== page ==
This month marks the sixth anniversary since anthrax-laced letters were discovered in the U.S. mail. It is therefore reasonable to ask whether the nation now has the medical countermeasures needed to prevent and treat diseases from known biothreats.
By Anita Cicero|October 08, 2007 at 12:00 AM|Originally published on Legal Times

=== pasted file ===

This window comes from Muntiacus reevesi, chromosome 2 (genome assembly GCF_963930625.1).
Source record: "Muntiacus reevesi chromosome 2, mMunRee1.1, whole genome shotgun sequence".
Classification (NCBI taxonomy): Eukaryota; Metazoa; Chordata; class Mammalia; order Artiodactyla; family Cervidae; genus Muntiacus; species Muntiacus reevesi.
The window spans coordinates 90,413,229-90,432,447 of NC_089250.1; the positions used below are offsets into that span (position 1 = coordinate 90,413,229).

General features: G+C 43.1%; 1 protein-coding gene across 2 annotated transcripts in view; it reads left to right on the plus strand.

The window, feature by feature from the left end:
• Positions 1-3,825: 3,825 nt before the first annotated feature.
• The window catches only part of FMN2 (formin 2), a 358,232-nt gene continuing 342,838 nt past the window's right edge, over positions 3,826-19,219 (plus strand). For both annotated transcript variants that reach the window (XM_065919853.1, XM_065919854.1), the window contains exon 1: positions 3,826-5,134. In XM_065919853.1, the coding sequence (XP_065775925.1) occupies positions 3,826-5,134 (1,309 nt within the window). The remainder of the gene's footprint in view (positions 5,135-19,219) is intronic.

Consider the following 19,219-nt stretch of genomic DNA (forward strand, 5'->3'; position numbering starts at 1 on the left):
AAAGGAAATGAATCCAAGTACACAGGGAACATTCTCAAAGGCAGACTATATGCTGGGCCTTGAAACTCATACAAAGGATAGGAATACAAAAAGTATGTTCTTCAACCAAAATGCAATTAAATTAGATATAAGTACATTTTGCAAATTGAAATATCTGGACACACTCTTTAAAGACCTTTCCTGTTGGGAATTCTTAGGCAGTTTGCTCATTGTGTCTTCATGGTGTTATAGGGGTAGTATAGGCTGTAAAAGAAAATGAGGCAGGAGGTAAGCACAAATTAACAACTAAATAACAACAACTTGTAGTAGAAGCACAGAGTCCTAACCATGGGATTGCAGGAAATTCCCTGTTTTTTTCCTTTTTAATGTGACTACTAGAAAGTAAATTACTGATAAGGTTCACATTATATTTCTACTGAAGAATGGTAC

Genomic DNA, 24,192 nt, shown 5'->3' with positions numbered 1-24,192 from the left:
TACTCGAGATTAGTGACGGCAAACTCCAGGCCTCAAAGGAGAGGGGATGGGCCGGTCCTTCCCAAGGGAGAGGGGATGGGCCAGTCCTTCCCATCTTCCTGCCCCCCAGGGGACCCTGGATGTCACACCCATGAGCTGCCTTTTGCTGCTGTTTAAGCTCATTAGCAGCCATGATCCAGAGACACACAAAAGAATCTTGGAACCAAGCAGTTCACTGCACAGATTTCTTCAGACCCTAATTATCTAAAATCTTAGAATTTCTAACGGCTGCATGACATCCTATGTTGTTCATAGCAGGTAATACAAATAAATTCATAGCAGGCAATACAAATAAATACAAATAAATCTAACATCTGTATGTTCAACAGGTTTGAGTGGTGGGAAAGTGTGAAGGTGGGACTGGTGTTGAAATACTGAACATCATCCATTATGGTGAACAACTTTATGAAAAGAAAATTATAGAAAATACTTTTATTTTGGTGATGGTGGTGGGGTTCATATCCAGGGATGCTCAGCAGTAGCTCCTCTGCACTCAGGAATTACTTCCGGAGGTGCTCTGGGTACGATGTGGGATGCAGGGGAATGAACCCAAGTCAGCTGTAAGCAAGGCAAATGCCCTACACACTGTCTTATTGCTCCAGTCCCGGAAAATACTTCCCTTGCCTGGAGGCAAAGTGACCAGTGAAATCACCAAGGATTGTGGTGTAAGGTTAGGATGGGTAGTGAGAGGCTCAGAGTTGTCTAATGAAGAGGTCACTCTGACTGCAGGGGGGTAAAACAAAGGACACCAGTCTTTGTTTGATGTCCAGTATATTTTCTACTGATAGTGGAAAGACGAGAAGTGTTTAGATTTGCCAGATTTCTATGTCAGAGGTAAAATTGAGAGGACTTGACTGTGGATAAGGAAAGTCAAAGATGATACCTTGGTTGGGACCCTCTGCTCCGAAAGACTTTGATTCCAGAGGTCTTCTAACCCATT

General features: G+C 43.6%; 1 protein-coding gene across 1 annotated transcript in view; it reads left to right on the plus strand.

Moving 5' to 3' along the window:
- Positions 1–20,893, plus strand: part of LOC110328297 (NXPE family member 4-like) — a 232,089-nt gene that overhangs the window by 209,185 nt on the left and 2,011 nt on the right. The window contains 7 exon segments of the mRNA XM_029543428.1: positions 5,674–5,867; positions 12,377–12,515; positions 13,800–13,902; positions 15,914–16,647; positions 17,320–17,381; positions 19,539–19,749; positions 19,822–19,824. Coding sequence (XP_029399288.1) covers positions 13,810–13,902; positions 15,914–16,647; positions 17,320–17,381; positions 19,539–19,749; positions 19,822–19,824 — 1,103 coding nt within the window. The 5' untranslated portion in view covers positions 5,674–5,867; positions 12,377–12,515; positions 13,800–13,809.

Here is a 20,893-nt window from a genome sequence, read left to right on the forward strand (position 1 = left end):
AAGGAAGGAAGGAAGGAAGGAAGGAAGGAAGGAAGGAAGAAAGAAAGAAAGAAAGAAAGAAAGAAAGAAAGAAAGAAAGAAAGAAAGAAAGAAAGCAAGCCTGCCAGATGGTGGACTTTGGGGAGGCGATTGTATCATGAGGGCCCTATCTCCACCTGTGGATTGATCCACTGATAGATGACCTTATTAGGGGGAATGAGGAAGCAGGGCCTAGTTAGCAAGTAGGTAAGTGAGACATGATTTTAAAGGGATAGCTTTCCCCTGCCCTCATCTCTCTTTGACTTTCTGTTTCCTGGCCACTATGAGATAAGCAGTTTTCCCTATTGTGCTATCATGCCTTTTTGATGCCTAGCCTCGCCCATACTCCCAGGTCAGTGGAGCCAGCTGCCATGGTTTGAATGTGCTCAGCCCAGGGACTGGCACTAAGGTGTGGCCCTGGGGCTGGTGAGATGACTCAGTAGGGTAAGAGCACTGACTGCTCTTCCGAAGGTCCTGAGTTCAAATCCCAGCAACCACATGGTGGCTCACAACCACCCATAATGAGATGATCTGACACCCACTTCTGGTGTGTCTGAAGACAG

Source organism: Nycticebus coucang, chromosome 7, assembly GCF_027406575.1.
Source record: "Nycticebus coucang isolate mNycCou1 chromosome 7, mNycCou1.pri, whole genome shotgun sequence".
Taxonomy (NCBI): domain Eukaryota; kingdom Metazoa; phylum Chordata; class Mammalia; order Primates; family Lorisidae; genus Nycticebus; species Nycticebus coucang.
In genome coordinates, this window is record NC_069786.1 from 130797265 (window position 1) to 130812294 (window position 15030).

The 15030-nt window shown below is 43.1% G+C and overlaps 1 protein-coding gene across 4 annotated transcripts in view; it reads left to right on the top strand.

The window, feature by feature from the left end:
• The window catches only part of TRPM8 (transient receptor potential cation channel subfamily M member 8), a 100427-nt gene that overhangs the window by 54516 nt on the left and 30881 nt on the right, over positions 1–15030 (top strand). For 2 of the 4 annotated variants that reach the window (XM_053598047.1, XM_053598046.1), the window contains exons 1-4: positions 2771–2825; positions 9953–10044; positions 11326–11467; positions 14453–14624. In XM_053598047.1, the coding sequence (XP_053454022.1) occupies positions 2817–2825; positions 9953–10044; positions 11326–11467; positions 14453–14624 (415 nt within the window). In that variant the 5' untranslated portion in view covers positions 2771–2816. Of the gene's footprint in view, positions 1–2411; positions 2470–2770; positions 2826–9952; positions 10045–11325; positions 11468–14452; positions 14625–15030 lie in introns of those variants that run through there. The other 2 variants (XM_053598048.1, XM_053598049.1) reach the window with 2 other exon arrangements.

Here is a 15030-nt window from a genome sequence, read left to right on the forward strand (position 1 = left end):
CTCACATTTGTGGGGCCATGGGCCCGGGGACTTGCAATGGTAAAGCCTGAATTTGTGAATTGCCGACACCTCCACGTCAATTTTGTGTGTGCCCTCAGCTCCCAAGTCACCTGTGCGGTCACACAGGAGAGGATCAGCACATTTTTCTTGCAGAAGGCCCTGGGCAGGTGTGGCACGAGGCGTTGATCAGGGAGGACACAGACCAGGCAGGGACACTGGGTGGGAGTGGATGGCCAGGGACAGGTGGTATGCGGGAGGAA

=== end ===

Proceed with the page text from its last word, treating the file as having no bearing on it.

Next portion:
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This month marks the sixth anniversary since anthrax-laced letters were discovered in the U.S. mail. Five people died, and the perpetrator is still at large. With the passage of time comes some level of complacency. And yet the relatively modest death toll from the anthrax attacks belies the continuing power of biological agents to bring about large-scale disruption and catastrophic loss of life, even in the hands of an unsophisticated enemy. It is therefore reasonable to ask whether the nation now has the medical countermeasures needed to prevent and treat diseases from known biothreats. The current answer to that is no. But the United States does have robust tools such as the Project BioShield legislation and the newly established Biomedical Advanced Research and Development Authority in the Department of Health and Human Services that offer significant promise if used to their potential. The United States has an urgent need to acquire as yet undeveloped vaccines and therapeutics that can be used to treat destabilizing infectious disease outbreaks and bioterrorism pathogens that pose grave risks to public health and national security. The Centers for Disease Control and Prevention have identified anthrax, botulism, plague, smallpox, tularemia, and viral hemorrhagic fevers (such as the Ebola and Marburg viruses) as “Category A” agents that present national security risks. A number of other agents listed in categories B and C are also known to present high risks. The bracing fact is that the list of pathogens that could naturally emerge or be engineered to cause mass fatalities is not limited to the CDC’s list. The actual list is growing and virtually endless. It is now possible to genetically alter microbes, both for noble purposes as well as for malevolent ones. Antibiotic-resistant pathogens may even be synthesized from scratch. The United States needs to be more proactive to keep pace with science. Real progress defined as medical countermeasures purchased for the Strategic National Stockpile will come about only from (1) increased partnerships between government and the nascent biodefense industry, and (2) much higher levels of congressional funding for inherently risky countermeasure development projects. Recent progress has been made on the first element. Perhaps if the momentum continues toward strong, dynamic public-private partnerships in this area, the second element also will be achieved. During a Rose Garden ceremony in 2004, President George W. Bush signed into law the Project BioShield Act, which authorized $5.6 billion over 10 years to purchase medical countermeasures for the Strategic National Stockpile. In an earlier speech, the president explained that BioShield would “speed the research, production, and availability of effective vaccines and treatments against smallpox and anthrax, botulinum toxin, Ebola, plague and other possible agents of bioterror.” Unfortunately, BioShield’s promise of accelerating R&D of countermeasures has yet to be realized. Some BioShield contracts have been awarded (e.g., a small contract for an anthrax monoclonal antibody, some contracts for countermeasures to treat radiation-induced illnesses, a contract for a botulinum antitoxin, and more recently, sizable contracts for a Modified Vaccinia Ankara smallpox vaccine and an anthrax vaccine). But BioShield has been more often characterized by delays, technical hurdles, a lack of transparency, and other barriers to contract awards. Project BioShield was landmark legislation, signaling the government’s interest in creating a biodefense industry. But BioShield never did entice big pharma to actively engage in medical countermeasure development primarily because the lost opportunity costs are simply too high for pharma and because there has not been a political appetite to provide other effective incentives. A number of smaller biotechs were initially enthusiastic about competing for BioShield contracts, but many original players have since dropped out. Some previous problems cited by companies include:
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